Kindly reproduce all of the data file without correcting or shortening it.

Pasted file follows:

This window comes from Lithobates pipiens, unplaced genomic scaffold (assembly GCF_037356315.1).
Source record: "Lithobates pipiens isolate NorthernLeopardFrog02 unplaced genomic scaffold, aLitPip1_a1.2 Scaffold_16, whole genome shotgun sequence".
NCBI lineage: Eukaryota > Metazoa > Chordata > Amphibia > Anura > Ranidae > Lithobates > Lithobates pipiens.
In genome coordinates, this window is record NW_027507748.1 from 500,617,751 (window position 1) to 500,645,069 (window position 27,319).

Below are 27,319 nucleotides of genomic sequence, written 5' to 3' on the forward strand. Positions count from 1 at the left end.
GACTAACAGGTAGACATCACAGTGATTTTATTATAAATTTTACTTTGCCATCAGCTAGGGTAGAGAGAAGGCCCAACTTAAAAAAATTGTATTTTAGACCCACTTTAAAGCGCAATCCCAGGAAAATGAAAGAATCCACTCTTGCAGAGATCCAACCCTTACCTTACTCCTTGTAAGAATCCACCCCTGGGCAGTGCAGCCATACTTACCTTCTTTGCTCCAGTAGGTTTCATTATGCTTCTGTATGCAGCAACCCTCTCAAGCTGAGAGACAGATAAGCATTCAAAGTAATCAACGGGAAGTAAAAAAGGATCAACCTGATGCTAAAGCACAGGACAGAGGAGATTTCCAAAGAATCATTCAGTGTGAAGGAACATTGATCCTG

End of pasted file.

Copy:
This window comes from Lithobates pipiens, unplaced genomic scaffold (assembly GCF_037356315.1).
Source record: "Lithobates pipiens isolate NorthernLeopardFrog02 unplaced genomic scaffold, aLitPip1_a1.2 Scaffold_16, whole genome shotgun sequence".
NCBI lineage: Eukaryota > Metazoa > Chordata > Amphibia > Anura > Ranidae > Lithobates > Lithobates pipiens.
In genome coordinates, this window is record NW_027507748.1 from 500,617,751 (window position 1) to 500,645,069 (window position 27,319).

Below are 27,319 nucleotides of genomic sequence, written 5' to 3' on the forward strand. Positions count from 1 at the left end.
GACTAACAGGTAGACATCACAGTGATTTTATTATAAATTTTACTTTGCCATCAGCTAGGGTAGAGAGAAGGCCCAACTTAAAAAAATTGTATTTTAGACCCACTTTAAAGCGCAATCCCAGGAAAATGAAAGAATCCACTCTTGCAGAGATCCAACCCTTACCTTACTCCTTGTAAGAATCCACCCCTGGGCAGTGCAGCCATACTTACCTTCTTTGCTCCAGTAGGTTTCATTATGCTTCTGTATGCAGCAACCCTCTCAAGCTGAGAGACAGATAAGCATTCAAAGTAATCAACGGGAAGTAAAAAAGGATCAACCTGATGCTAAAGCACAGGACAGAGGAGATTTCCAAAGAATCATTCAGTGTGAAGGAACATTGATCCTG